“Black Moment”

by
Donald L. Vasicek

Award-Winning Writer/Filmmaker Donald L. Vasicek/Turkey Creek Canyon in Colorado

The black moment in fiction writing is the moment in the short story, the novel, or the screenplay where the main character is challenged to overcome what has been his/her
Problem throughout the story. He/she either confronts it and beats it, or it defeats him/her.

How does your main character defeat and overcome this fear? Just before the villain (in fiction, a villain represents pure evil with no redeeming characteristics) or the antagonist (represents the opposition to the main character’s goal – can be a person, persons, or any of a million or more inanimate things, objects, or places) is about to defeat your main character, your main character should experience an epiphany. An epiphany is the sudden realization of something your main character has been trying to see throughout the story. This discovery will either push your main character over the top and your main character wins, or it causes your main character to withdraw into defeat.

In your story, you should have your main character striving to accomplish a goal. This goal should be set at about page 10 in the screenplay, and early on in a short story or novel, where you establish the goal of the main character. I call it the dramatic premise. The dramatic premise of the story sets in place what the main character will set out to achieve in the story.

In “To Kill a Mockingbird”, Harper Lee’s scintillating novel, the main character, Scout Finch, is challenged to learn about poking fun at a mentally-challenged neighbor. Her father, Atticus Finch, played by Gregory Peck in the movie, sets out to defend an African American man from being convicted of rape in a Southern and deeply racist community. Friends and Scout make fun of their mentally-challenged neighbor named Arthur (Boo) Radley even though Atticus tries to teach Scout how to be sympathetic regarding prejudice.

In the highly-charged story, Boo ends up saving Scout and her friends from the rape victim and her father, who are out for revenge, whom Atticus proved were lying during the trial. Even though Scout has a black cook, and she and her friends sit in the “colored balcony” at the trial, it isn’t until the rape victim’s father attacks Scout and her friend (the black moment in the story) and Boo saves them, that Scout realizes what life must be like for Boo.

She experiences an epiphany because of the attack. And she wins because she acquires the realization that that Boo is a human being and that hatred and prejudice should not sully her faith in human goodness.

Scout’s goal throughout the story is to learn and grow with respect to prejudice. And she accomplishes it through the black moment when she and her friend are attacked and Boo saves them. She experiences an epiphany at this point in time that causes her to learn and grow and to overcome the ignorance that held her back from becoming objective about the human condition.

Donald L. Vasicek
The Zen of Writing
http://www.donvasicek.com
dvasicek@earthlink.net

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About Donald L. Vasicek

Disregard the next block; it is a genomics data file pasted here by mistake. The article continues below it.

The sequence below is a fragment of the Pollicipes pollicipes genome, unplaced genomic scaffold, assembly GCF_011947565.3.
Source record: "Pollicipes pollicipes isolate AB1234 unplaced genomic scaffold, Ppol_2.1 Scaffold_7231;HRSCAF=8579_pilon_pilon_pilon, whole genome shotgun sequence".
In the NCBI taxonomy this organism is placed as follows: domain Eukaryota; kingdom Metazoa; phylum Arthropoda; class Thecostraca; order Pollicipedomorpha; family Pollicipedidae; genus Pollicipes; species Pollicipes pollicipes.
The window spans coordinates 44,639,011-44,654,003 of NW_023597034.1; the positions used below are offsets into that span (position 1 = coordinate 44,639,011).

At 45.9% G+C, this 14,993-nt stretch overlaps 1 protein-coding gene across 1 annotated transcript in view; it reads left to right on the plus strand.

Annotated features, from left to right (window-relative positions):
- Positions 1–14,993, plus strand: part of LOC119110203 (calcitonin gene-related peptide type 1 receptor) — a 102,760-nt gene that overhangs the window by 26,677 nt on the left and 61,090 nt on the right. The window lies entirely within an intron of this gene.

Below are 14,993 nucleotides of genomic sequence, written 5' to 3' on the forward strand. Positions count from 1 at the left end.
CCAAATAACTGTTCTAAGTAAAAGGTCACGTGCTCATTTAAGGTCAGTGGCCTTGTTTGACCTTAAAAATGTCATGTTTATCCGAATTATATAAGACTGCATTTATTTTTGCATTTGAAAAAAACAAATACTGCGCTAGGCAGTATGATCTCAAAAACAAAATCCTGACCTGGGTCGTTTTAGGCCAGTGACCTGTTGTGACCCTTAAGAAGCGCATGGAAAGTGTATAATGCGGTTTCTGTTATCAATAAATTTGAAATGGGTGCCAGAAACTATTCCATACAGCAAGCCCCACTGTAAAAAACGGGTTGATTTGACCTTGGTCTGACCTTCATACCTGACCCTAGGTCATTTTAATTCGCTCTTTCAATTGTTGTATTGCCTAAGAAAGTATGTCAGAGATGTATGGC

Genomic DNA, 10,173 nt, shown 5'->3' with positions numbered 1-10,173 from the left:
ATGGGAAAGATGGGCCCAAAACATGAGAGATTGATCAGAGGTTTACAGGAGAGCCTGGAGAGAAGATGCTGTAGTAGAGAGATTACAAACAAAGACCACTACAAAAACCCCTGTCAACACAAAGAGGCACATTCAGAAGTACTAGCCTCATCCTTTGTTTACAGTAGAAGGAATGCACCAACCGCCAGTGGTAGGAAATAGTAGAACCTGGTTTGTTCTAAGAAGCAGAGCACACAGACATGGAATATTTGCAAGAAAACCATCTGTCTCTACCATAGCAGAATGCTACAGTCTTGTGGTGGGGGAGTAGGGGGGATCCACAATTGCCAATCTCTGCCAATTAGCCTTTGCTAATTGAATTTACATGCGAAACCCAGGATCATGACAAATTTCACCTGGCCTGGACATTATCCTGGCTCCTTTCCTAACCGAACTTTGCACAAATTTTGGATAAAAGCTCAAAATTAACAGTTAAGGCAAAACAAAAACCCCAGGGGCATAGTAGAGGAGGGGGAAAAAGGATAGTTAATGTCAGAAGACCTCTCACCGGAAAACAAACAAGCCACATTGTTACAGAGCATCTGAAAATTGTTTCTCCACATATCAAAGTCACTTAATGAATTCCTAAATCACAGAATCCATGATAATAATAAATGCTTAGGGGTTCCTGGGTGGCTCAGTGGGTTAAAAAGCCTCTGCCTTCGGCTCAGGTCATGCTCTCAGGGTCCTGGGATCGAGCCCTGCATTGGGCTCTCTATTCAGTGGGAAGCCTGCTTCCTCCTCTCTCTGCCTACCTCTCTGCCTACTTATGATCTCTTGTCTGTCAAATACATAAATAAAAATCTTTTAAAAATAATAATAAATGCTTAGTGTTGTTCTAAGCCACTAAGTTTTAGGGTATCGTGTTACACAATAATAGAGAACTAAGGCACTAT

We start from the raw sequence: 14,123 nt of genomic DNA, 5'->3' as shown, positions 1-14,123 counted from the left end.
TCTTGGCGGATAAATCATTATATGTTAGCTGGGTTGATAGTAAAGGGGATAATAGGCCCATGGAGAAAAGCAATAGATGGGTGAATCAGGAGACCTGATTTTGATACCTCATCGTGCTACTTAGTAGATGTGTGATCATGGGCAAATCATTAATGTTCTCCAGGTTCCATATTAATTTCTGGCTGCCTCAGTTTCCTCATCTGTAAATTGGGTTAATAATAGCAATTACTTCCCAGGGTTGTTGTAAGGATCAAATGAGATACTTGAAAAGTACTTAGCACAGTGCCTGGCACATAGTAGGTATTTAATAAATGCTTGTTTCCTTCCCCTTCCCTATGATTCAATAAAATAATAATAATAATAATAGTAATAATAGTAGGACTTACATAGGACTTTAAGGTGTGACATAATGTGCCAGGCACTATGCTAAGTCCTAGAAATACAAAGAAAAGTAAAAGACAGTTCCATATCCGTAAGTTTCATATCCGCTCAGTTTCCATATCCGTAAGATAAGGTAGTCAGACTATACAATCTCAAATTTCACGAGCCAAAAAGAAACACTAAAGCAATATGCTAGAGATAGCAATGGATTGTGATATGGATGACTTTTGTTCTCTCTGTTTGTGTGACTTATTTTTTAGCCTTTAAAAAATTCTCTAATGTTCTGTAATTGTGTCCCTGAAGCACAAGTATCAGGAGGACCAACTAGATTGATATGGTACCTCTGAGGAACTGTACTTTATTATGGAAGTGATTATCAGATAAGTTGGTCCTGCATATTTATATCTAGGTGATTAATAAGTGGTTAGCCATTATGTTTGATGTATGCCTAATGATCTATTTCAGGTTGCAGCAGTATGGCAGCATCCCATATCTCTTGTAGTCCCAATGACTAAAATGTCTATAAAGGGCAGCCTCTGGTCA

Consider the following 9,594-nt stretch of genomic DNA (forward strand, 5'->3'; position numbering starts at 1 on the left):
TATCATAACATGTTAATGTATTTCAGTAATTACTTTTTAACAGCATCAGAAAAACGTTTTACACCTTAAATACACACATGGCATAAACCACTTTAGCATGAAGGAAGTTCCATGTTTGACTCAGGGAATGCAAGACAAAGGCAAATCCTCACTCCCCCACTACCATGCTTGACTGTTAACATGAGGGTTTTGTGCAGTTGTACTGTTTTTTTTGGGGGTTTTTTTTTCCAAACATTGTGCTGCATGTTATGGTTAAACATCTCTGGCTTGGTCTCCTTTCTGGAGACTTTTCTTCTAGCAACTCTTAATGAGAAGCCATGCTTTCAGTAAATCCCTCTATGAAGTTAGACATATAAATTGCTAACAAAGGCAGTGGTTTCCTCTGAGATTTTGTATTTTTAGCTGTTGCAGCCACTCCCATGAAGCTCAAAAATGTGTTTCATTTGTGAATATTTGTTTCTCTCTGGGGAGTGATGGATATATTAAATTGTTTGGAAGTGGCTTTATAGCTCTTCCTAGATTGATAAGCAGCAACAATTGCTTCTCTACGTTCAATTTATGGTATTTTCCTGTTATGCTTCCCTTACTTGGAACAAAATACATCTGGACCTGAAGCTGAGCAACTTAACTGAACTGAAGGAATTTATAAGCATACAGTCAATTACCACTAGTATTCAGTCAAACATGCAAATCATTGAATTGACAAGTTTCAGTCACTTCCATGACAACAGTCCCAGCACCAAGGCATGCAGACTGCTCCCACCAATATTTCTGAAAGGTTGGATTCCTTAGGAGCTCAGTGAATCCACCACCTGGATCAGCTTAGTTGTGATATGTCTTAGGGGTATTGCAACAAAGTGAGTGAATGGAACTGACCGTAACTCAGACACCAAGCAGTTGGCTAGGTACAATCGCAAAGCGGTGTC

Award-winning writer/filmmaker Donald L. Vasicek studied producing, directing and line producing at the Hollywood Film Institute under the acclaimed Dov Simens and at Robert Redford’s Sundance Institute. He studied screenwriting at The Complete Screenplay, Inc., with Sally Merlin, daughter of the famed Hollywood Merlin family of screenwriters and writers, as his mentor. Don has taught, mentored, and is a script consultant for over 300 writers, directors, producers, actors and production companies. He has also acted in NBC’s “Mystery of Flight 1501”, ABC’s Father Dowling starring Thomas Bosley, and Red-Handed Productions’ “Summer Reunion.” These activities have resulted in his involvement in over 100 movies during the past 23 years, from major studios to independent films including MGM’s $56 million “Warriors of Virtue”, Paramount Classic’s “Racing Lucifer”, American Picture’s “The Lost Heart” and “Born To Kill” starring the Charles Bronson of Korea, Bobby Kim, and his internationally-known brother, Richard, who directed, Incline Productions, Inc.’s “Born To Win”, 20th Century Fox’s “Die Hard II” starring Bruce Willis with Rennie Harlan as director, and Joel Silver as producer, Olympus Films+, LLC’s “Haunted World” with Emmy-nominated PBS Producer Alison Hill, and Olympus Films+, LLC’s “Faces”, “Oh, The Places You Can Go” and the award-winning “The Sand Creek Massacre” documentary film. Don also has written and published over 500 books, short stories and articles. His books include “How To Write, Sell, And Get Your Screenplays Produced” and “The Write Focus.” He has been a guest screenwriting and filmmaking columnist for Hollywood Lit. Sales, Moondance International Film Festival’s e-zine, Screenwriter’s Forum, Screenplace, Screenplayers.Net, Screenwriters.Net, Screenwriters Utopia, Spraka & Kinsla (Swedish), Inkwell Watch, and Ink On the Brain. Writing recognition includes Houston’s WorldFest International Film Festival, Chesterfield’s Writer’s Film Project, Writer’s Digest, The Sundance Institute, The Writer’s Network, and the Rocky Mountain Writer’s Guild, Inc. Don completed producing “The Sand Creek Massacre”, a documentary film project that includes the completed and award-winning documentary short, a book, a classroom video, Interactive Media, a study guide, and a lesson plans. The film is being distributed by Films Media Group. Don is on the board of directors of the American Indian Genocide Museum in Houston. He is the founder and owner of Olympus Films+, LLC, a global writing and filmmaking company and a screenwriting volunteer on AllExperts.com. Don’s screenwriting agent is Robin Kaver of the Robert Freedman Dramatic Agency, Inc., 1501 Broadway, Suite 2301 New York, NY 10036, 212-840-5751.

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